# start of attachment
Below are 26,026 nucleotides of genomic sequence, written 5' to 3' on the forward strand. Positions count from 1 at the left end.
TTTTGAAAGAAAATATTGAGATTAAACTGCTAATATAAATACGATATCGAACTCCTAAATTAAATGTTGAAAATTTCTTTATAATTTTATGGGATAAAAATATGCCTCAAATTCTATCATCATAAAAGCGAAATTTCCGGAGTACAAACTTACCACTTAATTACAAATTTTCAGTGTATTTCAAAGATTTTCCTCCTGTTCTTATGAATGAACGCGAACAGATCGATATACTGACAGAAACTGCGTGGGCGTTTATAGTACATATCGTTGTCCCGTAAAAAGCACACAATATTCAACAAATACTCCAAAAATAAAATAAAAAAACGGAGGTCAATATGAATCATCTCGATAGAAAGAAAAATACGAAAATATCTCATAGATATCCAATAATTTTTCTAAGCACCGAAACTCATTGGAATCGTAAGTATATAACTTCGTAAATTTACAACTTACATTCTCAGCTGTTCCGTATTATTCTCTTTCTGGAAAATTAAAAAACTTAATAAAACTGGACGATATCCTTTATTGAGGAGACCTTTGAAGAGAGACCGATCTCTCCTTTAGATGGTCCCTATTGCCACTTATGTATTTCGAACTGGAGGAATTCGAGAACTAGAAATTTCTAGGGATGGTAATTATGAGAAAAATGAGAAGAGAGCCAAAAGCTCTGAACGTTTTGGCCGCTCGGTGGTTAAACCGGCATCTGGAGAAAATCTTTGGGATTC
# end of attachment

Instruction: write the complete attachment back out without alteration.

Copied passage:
Below are 26,026 nucleotides of genomic sequence, written 5' to 3' on the forward strand. Positions count from 1 at the left end.
TTTTGAAAGAAAATATTGAGATTAAACTGCTAATATAAATACGATATCGAACTCCTAAATTAAATGTTGAAAATTTCTTTATAATTTTATGGGATAAAAATATGCCTCAAATTCTATCATCATAAAAGCGAAATTTCCGGAGTACAAACTTACCACTTAATTACAAATTTTCAGTGTATTTCAAAGATTTTCCTCCTGTTCTTATGAATGAACGCGAACAGATCGATATACTGACAGAAACTGCGTGGGCGTTTATAGTACATATCGTTGTCCCGTAAAAAGCACACAATATTCAACAAATACTCCAAAAATAAAATAAAAAAACGGAGGTCAATATGAATCATCTCGATAGAAAGAAAAATACGAAAATATCTCATAGATATCCAATAATTTTTCTAAGCACCGAAACTCATTGGAATCGTAAGTATATAACTTCGTAAATTTACAACTTACATTCTCAGCTGTTCCGTATTATTCTCTTTCTGGAAAATTAAAAAACTTAATAAAACTGGACGATATCCTTTATTGAGGAGACCTTTGAAGAGAGACCGATCTCTCCTTTAGATGGTCCCTATTGCCACTTATGTATTTCGAACTGGAGGAATTCGAGAACTAGAAATTTCTAGGGATGGTAATTATGAGAAAAATGAGAAGAGAGCCAAAAGCTCTGAACGTTTTGGCCGCTCGGTGGTTAAACCGGCATCTGGAGAAAATCTTTGGGATTC